Victor Kitov (MSU, Russia)
- PhD from Moscow State University (2004-2008), Computer Science
- MSc in economics from New economic school, Moscow
- Scientific interest in to statistics, time series analysis and machine learning.
- Has prepared and given courses on Machine Learning at
- Skolkovo institute of science and technology (Moscow) in 2014
- London Imperial College (London) in 2015.
- Development of a system for automatic extraction of topics from text collections, Russian academy of sciences.
- Development of traffic prediction algorithms, Huawei technologies research center (owns 1 patent).
- Development of an algorithm for optimal distribution of goods for warehouses, “Svaznoy” retail network,
- Development of demand prediction algorithms for retail networks, “Forecsys” company.
Alexey Rogozhnikov (Yandex School of Data Analysis, Yandex Data Factory, Higher School of Economics, Russia)
- PhD from Moscow State University (2012-2015), Computer Science
- Graduated from Yandex School of Data Analysis (2014)
- Prepared and given Machine Learning course in Imperial College, London, 2015
- Currently works on YSDA-CERN projects as data scientist at Yandex (LHCb, SHiP)
Scientific interest: improvements of machine learning algorithms for solving field-specific problems (HEP, information retrieval)
Mika Anton Vesterinen (Heidelberg University, Germany)
- PhD from the University of Manchester (2007-2011) on electroweak physics at D0, Fermilab
Springer thesis prize 2012
University of Manchester PG student of the year in science and engineering 2012
- CERN fellow (2011-2013) on LHCb
- Postdoc with Heidelberg university (2013–), LHCb
- Alexander von Humboldt fellow (2015–), with Heidelberg, LHCb
- LHCb Semileptonic WG convenor from 01/2014–04/2016
- LHCb Trigger deputy project leader from 10/2014–
Mika’s talk will cover the challenge of triggering on complex signatures at hadron collider experiments. What are the typical signals and sources of background? Figures of merit in the trigger performance beyond raw efficiency (biases causing systematic uncertainties etc).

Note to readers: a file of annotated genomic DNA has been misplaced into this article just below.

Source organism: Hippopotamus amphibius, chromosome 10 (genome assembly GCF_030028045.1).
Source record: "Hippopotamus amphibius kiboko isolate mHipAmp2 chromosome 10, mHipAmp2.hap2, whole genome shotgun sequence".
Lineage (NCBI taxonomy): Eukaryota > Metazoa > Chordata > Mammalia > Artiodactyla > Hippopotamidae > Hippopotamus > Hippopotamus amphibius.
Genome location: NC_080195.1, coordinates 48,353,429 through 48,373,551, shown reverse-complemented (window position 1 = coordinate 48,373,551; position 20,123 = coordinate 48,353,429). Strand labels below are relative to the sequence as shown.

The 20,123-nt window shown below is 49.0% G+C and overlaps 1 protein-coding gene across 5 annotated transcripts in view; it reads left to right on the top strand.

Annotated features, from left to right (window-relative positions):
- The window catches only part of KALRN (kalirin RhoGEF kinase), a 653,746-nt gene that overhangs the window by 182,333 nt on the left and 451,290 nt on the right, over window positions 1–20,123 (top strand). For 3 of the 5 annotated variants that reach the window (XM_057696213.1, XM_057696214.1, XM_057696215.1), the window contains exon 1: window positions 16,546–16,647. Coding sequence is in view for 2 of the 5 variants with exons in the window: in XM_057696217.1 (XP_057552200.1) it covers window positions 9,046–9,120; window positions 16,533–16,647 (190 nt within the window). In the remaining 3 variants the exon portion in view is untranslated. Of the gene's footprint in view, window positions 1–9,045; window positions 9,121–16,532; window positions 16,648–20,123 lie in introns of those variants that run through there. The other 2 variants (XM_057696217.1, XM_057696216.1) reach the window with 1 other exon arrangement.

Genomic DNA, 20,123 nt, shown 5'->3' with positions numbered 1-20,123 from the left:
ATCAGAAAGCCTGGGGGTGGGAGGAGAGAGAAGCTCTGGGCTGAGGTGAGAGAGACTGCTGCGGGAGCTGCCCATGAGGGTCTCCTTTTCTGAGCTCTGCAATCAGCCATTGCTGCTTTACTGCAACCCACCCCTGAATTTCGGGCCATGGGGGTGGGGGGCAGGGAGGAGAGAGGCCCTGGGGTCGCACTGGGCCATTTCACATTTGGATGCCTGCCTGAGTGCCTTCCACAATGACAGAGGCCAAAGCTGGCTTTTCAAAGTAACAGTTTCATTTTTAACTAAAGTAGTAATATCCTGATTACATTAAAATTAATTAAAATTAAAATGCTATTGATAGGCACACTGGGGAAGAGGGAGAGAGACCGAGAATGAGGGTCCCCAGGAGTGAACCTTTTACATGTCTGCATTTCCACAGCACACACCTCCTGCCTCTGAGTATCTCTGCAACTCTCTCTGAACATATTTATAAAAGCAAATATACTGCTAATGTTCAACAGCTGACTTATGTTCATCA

Patrick Owen (Imperial College London, UK)
- PhD in particle physics from Imperial College London (2010-2014)
- Postdoc at Imperial College London (2014-) on the LHCb experiment
- Physics interests:
Precision measurements of so-called ‘semi-leptonic’ decays.
Patrick’s talk will discuss the challenges of searching for physics signatures with a large amount of background, and how machine learning techniques are being used in the LHCb experiment to improve precision of physics measurements. The talk will focus on some of the specific issues encountered in high energy physics.
Lesya Shchutska (University of Florida, USA)
- MSc from Moscow Institute of Physics and Technology (2008) on LHCb
- PhD from Ecole Polytechnique Federale de Lausanne (2008-2012) on PEBS
CHIPP prize as the best PhD student in theoretical and experimental particle physics in Switzerland (2011)
- Postdoc at University of Florida (2012-), CMS
carrying out and leading SUSY searches with multileptonic signatures
CMS Leptonic SUSY WG convener (2015)
tau->3mu feasibility studies and experiment design with SHiP facility (2014-)
The lecture will address the CMS experience with MVA vs cut-and-count techniquesin the SM model processes searches and measurement, and with MVA applicationin searches for specific SUSY scenarios, and also will include a discussion on the placeof advanced techniques in the general new physics searches.
Josh Bendavid (CERN fellow, Switzerland)
- PhD from Massachusetts Institute of Technology (2007-2012) on CMS
- CERN Fellow (2012-2015)
- Close involvement in Higgs to di-photon search, observation, and measurements in CMS, and the Bs → μ+ μ- search in CMS and combination with LHCb
- CMS Monte Carlo Generator convener (2014-2015)
The talk will cover the role of multivariate techniques in the Higgs search, discovery and measurements, from the level of physics object reconstruction and identification, all the way through to the extraction of final results and the interplay with statistical methods and systematic uncertainties.